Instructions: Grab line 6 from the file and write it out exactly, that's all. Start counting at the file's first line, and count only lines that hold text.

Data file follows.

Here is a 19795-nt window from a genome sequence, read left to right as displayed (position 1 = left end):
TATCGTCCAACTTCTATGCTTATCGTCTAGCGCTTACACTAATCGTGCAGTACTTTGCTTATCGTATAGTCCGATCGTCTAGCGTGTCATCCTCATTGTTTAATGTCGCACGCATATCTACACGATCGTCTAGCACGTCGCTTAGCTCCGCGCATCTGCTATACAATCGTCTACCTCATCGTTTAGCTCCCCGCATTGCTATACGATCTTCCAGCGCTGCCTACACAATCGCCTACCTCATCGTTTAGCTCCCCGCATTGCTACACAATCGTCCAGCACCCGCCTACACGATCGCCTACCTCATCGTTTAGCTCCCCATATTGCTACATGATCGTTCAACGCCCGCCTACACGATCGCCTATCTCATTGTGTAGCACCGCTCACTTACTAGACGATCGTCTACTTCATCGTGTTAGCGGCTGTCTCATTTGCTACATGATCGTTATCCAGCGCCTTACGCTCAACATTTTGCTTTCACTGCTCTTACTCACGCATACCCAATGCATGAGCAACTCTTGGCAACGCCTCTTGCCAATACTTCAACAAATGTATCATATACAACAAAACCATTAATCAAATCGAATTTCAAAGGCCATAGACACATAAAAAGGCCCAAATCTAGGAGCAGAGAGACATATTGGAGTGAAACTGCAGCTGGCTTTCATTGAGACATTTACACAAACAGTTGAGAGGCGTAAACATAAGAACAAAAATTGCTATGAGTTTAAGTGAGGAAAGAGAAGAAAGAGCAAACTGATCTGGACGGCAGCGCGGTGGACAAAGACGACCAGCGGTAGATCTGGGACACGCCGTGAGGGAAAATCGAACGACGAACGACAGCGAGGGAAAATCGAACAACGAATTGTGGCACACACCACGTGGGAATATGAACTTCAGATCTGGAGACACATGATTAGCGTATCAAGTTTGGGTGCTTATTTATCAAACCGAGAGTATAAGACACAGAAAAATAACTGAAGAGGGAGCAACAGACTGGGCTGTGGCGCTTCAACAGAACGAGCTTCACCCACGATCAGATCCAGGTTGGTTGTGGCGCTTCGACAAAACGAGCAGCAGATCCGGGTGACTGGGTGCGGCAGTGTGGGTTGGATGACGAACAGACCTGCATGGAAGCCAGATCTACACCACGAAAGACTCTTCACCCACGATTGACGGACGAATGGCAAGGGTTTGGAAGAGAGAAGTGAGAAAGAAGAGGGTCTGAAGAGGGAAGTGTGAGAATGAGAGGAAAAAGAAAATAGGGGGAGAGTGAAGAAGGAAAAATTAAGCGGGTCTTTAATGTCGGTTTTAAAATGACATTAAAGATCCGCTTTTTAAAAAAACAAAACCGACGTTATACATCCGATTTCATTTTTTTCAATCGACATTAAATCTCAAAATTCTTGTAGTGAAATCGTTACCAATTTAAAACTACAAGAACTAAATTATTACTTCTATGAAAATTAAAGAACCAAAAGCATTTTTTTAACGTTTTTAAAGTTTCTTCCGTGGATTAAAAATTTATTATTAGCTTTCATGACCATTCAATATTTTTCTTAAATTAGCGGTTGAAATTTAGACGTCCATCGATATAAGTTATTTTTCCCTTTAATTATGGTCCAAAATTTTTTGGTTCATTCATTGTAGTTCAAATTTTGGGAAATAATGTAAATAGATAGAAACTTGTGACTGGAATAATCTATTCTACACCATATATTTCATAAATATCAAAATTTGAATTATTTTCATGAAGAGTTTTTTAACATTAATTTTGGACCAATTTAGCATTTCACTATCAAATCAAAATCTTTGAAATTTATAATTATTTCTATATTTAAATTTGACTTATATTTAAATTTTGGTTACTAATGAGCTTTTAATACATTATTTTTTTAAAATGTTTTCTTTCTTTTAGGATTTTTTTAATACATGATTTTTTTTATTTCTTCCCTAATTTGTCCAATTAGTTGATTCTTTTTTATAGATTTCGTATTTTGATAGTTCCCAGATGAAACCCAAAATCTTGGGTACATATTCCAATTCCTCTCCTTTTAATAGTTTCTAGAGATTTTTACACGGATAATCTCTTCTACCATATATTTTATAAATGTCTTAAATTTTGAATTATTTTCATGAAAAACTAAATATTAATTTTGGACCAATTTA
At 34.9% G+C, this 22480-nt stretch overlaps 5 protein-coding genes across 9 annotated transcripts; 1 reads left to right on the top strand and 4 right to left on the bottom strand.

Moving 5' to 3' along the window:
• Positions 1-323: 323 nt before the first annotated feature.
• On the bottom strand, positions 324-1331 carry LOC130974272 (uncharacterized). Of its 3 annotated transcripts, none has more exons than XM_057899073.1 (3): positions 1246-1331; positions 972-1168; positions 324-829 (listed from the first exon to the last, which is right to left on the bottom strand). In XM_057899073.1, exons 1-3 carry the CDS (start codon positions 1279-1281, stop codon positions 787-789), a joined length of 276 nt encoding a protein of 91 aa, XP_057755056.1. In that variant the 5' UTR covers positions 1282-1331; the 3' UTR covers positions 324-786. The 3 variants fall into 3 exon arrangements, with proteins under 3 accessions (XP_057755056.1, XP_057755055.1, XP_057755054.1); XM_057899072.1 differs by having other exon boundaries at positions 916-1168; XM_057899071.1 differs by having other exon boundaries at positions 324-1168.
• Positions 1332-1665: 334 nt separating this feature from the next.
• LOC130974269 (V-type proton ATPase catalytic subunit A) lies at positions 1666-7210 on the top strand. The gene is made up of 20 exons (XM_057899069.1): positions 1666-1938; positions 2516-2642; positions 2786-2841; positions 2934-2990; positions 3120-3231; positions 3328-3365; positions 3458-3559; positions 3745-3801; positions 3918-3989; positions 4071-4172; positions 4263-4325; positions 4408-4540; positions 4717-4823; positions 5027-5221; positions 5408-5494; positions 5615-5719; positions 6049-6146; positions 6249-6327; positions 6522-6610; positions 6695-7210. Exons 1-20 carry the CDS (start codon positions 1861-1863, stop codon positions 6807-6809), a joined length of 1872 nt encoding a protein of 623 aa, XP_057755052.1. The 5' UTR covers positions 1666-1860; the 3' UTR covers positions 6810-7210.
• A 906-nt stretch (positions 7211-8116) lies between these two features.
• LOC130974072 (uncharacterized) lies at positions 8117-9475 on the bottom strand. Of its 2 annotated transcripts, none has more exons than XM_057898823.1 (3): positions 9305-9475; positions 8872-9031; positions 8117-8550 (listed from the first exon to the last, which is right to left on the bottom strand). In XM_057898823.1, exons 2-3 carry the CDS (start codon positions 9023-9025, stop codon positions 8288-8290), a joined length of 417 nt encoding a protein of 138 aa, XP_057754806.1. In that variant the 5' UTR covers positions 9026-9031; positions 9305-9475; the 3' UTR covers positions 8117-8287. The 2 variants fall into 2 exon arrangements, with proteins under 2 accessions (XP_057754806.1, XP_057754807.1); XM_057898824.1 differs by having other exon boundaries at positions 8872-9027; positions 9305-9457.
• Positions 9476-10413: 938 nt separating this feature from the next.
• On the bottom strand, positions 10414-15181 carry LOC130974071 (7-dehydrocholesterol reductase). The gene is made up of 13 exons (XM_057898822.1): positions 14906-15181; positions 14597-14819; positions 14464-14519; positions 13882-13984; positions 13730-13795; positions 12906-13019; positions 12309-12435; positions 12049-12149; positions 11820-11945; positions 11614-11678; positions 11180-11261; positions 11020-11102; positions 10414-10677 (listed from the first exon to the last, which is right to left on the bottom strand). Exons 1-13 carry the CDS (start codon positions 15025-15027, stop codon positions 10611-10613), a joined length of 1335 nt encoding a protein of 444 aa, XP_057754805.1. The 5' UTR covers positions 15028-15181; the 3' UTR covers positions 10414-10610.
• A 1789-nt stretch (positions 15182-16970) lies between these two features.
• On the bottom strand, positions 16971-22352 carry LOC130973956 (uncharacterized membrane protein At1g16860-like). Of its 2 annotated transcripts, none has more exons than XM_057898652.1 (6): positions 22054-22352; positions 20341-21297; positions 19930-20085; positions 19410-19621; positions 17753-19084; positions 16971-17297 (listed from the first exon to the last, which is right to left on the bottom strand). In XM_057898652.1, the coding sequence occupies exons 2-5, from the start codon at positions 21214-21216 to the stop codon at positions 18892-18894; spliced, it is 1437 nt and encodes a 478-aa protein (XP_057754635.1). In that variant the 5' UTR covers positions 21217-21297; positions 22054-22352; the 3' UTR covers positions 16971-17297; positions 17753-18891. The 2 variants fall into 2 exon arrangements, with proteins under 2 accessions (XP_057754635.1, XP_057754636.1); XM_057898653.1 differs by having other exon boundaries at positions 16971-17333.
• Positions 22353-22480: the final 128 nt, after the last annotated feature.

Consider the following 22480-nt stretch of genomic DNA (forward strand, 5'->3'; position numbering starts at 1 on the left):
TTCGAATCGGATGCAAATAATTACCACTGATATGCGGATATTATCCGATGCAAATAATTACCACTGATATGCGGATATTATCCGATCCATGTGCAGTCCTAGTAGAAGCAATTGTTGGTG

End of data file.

• On the bottom strand, positions 324-1331 carry LOC130974272 (uncharacterized). Of its 3 annotated transcripts, none has more exons than XM_057899073.1 (3): positions 1246-1331; positions 972-1168; positions 324-829 (listed from the first exon to the last, which is right to left on the bottom strand). In XM_057899073.1, exons 1-3 carry the CDS (start codon positions 1279-1281, stop codon positions 787-789), a joined length of 276 nt encoding a protein of 91 aa, XP_057755056.1. In that variant the 5' UTR covers positions 1282-1331; the 3' UTR covers positions 324-786. The 3 variants fall into 3 exon arrangements, with proteins under 3 accessions (XP_057755056.1, XP_057755055.1, XP_057755054.1); XM_057899072.1 differs by having other exon boundaries at positions 916-1168; XM_057899071.1 differs by having other exon boundaries at positions 324-1168.